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Should you break up with your contractor? 

 

Hiring a contractor to do home renovations can be a lot like dating. The hot new builder your friend set you up with was so promising at first, but only finished half the job before he stopped returning your calls. What’s worse, he owes you money. And just like that you’ve joined the ranks of people who have been disappointed by a builder.

 

I’m here to offer a better way – one that need not end in heartache.

 

Before hiring a contractor, clearly define your needs.

 

Every renovation project begins with a vision of the finished product. The goal is to convey that vision to the person who can make it a reality. Start by sketching it out by hand until it starts to take shape. It can be a messy mock-up – having it simply provides a starting point from which to explore the project with builders. If possible, do a few renderings in order to show the project from different views. Be sure to include details such as the ideal placement of light fixtures and/or the arrangement of tile on a bathroom wall.  

 

You should also make a written outline of the project with notes on aesthetics and functionality. Is there a brand of appliances you prefer? Write it down. Can’t stand the color red? Make a note of it. Even if the project is managed by an architect or designer, reviewing these details with contractors during the estimate phase can provide greater understanding. This is critical, as your choice of contractor should be based in part on his or her willingness to review any aspect of the project.

 

Play the field.

 

Once you have your ideas outlined and your sketches in hand, call as many builders as you have time to meet with. Comparing 3-4 estimates allows you to see trends in pricing and exactly what is covered. Some jobs may be considerably more expensive than you anticipated. Hearing this from three contractors rather than one makes it more believable. 

 

Keep in mind that estimating home renovations can be like gazing into a crystal ball – it’s impossible to know what you’re going to find until you open the walls. As exemplified by the multitude of home renovation shows currently on television, you need to account for unforeseen problems once a job is underway. Some contractors build in a buffer to pay for unexpected issues, while others will low-ball the job only to hold it hostage with extra costs once demolition has already taken place.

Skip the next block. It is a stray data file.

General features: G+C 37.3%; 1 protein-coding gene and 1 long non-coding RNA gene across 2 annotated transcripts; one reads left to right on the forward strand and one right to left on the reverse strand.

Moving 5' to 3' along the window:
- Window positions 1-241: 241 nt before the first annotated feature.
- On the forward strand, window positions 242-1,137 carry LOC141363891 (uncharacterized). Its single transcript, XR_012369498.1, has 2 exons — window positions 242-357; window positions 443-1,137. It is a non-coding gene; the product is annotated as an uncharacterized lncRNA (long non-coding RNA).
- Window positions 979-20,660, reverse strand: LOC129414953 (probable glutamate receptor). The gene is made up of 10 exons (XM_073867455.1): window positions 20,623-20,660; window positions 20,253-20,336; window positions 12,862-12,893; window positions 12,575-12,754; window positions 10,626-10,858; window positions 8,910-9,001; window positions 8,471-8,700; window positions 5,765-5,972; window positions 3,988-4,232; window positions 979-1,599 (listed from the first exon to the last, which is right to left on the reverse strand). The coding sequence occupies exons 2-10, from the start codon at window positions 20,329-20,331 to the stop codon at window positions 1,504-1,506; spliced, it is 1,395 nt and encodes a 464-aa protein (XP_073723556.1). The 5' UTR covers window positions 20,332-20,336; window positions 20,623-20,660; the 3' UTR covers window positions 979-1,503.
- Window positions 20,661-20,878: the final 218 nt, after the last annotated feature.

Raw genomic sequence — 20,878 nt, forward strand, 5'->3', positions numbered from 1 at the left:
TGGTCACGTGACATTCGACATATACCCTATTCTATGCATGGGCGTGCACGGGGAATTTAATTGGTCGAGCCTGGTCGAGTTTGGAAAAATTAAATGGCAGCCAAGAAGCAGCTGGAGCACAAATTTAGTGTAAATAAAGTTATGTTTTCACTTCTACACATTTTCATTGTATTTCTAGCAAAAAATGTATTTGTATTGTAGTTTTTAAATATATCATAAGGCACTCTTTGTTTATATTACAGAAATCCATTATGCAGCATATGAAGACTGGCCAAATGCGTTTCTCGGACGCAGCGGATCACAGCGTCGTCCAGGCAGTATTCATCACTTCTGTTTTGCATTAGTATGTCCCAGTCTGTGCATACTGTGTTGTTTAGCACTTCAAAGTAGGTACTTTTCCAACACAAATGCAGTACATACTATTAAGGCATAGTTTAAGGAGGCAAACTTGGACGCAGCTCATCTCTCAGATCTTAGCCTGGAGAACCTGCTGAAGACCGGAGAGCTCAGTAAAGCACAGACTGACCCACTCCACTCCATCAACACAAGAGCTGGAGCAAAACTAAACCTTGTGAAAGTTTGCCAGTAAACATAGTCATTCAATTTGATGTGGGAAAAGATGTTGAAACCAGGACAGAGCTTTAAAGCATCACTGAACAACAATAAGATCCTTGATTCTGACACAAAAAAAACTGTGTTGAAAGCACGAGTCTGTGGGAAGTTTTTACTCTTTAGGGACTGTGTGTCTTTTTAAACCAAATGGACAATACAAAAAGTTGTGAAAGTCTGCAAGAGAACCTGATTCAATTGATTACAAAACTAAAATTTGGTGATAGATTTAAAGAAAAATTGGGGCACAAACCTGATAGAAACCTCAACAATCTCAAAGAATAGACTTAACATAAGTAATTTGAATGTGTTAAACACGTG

Take the time to ask questions when evaluating a contractor. You need to know if you can communicate with this person, so be specific in your inquiries and aware of whether he or she cares that you have clarity on the matter. If not, you need to dust off your break-up speech. In terms of happiness, finding the right builder ranks almost as high as finding the right mate. There is no better test of whether the love is real than building something together.

 

Commit to someone, and then support that relationship.

 

Once you commit to a builder, it’s time to help your builder help you. Before you start, review the plans again. Will the kitchen cabinets meet the ceiling? Is there enough lighting in the home office? These types of questions are critical to homeowner happiness with a project. On the other hand, be careful not to micromanage your contractor. This can be tough, as the line between oversight and getting in the way is thin. Once you’ve reviewed things, stand back and let your chosen one do his or her good work.

 

Establishing a positive relationship with a residential contractor can mean a lifetime of successful home renovation projects. The contractor you choose will know your home and value your business. You may begin the relationship with one project, and add other projects once you see that the work is good. This is attractive from the builder’s perspective because he or she is already on site. And like all independent service providers, contractors want to do repeat business with clients. They also want the glowing referrals that come from a job well done.

 

To recap, in order to get the most out of your renovation dollars:

  1. Define your vision
  2. Interview 3-4 contractors
  3. Make a commitment to someone
  4. Keep the lines of communication open
  5. Enjoy a happy long-term relationship

 

In the interest of full disclosure, I should mention that I’m married to a contractor. I’ve learned first-hand that good communication generally yields the best results. As my contractor husband frequently yet lovingly points out, “I’m not a mind-reader.”

 

Remember that renovating a home – whether small or large projects – can have a significant impact on its value. I’m happy to help you make the most of your renovation dollars, and to explore ways of making your home more marketable to buyers. Contact me today!

 

Colleen Cancio

(202) 460-0828

 

 

Updated: May 7, 2015

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 Colleen Cancio, GREEN

Colleen@WhereDoYouDwell.com


(202) 460-0828

 

Dwell Residential Brokerage DC 

Green Designation Realtor Capitol Area

 

 

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